Statistics on the number of people in the United States who read braille need to accurately describe the population of braille readers. One of the major statistics often cited is that only about 10% of blind children are being taught braille in school. Although this figure is quite motivating for those of us who think the number should be higher, such statistics discourage unknowledgeable administrators and decision makers from supporting braille and braille instruction. Misleading statistics also have the effect of discouraging manufacturers who might have otherwise considered adding braille to their products. The statistic quoted above actually only reports each student's "primary" reading medium. Braille readers who may use other media because their school systems deem it more economically viable are not counted as braille readers. Additionally, this figure does not include students who use braille for some tasks and subjects, but do not use braille as their exclusive learning medium, as braille readers. To further confuse the situation, prereaders and nonreaders are included in the total upon which this percentage is figured. The real questions should be: How many children with visual impairment who are old enough to attend school and who are pursuing academic subjects can read braille? How do we reach those individuals who do not read braille, but for whom braille would be useful?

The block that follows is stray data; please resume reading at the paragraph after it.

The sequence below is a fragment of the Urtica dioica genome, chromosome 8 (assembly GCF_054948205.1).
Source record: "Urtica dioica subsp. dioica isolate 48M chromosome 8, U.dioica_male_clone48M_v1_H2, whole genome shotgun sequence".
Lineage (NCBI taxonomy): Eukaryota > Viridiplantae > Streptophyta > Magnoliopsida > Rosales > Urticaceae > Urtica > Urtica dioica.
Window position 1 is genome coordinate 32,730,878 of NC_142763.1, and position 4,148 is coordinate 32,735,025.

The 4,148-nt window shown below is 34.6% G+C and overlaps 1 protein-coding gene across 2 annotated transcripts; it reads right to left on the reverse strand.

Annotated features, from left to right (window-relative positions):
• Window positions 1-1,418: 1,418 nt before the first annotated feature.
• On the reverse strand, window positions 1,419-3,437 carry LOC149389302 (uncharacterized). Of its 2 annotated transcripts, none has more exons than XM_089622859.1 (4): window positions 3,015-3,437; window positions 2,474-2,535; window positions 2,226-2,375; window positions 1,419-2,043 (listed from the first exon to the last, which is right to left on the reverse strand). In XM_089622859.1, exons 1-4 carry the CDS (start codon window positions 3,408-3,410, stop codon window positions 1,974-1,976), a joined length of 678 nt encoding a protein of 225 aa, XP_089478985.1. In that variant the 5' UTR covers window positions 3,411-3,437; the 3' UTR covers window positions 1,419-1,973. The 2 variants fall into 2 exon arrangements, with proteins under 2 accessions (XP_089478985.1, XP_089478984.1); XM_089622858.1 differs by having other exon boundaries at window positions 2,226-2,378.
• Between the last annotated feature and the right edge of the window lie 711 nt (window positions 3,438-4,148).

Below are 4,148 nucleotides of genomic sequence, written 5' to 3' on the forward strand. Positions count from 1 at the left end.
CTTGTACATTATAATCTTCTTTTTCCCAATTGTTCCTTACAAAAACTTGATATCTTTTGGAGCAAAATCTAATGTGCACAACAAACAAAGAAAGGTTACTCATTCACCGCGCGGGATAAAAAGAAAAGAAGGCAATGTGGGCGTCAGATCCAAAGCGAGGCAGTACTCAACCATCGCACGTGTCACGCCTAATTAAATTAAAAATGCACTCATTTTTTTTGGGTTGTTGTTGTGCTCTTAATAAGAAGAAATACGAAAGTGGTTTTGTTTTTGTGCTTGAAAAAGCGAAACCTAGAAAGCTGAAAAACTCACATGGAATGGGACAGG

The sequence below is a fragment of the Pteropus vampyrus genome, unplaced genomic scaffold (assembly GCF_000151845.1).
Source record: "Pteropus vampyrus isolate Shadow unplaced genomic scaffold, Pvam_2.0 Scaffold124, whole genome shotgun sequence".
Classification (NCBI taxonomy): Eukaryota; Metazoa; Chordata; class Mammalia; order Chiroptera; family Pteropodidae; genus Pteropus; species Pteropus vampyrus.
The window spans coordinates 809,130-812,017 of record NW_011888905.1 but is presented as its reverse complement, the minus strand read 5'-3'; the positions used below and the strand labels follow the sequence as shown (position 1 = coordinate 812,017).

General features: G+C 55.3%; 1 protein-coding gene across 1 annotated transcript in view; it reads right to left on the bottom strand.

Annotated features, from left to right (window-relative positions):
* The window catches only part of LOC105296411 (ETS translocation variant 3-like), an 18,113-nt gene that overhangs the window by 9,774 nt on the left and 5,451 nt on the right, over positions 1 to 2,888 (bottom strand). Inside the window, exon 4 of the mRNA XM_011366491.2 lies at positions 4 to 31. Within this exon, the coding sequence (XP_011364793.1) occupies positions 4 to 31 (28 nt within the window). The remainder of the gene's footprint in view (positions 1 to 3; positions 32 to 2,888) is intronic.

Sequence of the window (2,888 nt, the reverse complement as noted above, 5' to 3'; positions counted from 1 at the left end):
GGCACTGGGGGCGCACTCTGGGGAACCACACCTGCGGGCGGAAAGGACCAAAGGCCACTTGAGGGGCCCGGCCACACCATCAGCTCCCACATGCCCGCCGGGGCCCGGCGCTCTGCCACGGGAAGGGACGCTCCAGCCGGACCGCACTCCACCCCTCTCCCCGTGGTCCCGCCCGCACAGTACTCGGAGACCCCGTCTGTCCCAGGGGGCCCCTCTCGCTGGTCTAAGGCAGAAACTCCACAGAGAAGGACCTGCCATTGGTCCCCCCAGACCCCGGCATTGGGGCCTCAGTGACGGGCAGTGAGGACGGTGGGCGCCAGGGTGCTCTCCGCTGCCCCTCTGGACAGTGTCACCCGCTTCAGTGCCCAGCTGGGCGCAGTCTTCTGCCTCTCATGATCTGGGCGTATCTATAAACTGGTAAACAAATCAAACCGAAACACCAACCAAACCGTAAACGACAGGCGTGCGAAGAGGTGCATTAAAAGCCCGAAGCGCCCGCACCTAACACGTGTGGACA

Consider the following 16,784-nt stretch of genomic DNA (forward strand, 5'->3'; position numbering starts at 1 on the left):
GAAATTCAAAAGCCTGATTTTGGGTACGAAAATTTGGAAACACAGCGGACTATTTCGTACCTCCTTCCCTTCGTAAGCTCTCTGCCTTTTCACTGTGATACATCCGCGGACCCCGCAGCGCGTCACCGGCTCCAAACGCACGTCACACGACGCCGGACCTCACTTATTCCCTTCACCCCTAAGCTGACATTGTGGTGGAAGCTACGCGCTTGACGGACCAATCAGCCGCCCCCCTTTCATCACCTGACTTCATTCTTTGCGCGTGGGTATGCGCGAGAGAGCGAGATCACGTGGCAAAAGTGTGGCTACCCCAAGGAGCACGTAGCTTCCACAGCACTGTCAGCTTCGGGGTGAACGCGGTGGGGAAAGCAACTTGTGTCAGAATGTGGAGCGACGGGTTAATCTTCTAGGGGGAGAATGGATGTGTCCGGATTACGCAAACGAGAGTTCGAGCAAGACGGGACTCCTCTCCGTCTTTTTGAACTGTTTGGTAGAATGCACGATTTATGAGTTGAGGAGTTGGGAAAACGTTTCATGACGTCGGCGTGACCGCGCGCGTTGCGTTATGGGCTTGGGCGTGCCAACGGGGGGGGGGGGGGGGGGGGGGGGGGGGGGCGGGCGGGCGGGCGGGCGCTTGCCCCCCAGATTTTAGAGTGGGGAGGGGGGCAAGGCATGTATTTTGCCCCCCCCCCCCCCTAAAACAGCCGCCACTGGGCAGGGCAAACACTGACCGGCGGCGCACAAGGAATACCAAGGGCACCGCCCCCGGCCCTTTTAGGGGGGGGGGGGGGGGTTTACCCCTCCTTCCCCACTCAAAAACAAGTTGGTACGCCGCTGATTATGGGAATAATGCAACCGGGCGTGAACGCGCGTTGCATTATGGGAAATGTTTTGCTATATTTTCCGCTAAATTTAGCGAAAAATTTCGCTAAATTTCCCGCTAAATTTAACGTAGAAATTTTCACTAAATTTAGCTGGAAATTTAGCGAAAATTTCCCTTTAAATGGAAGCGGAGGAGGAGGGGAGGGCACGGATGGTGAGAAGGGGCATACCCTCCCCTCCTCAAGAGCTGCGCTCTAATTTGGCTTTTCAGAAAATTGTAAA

I close my tenure as chair of BANA with a broader picture of braille than I had five years ago and a very hopeful spirit. I am hopeful that the entire braille community--BANA, braille readers, braille teachers, braille transcribers, braille producers--will have the courage to risk and embrace change in braille. Of course, the few ideas I presented here will not solve all of the problems related to braille. I do believe, however, that if my ideas were effectively incorporated into today's strategies for braille revision, they would go a long way toward ensuring the future of braille. And, by making braille easier to learn and produce, we would no doubt increase the number of users while improving literacy and independence for future generations.


Judith M. Dixon, Ph.D., chair, Braille Authority of North America, consumer relations officer, National Library Service for the Blind and Physically Handicapped, Library of Congress, Washington, DC; e-mail: <jdix@loc.gov>.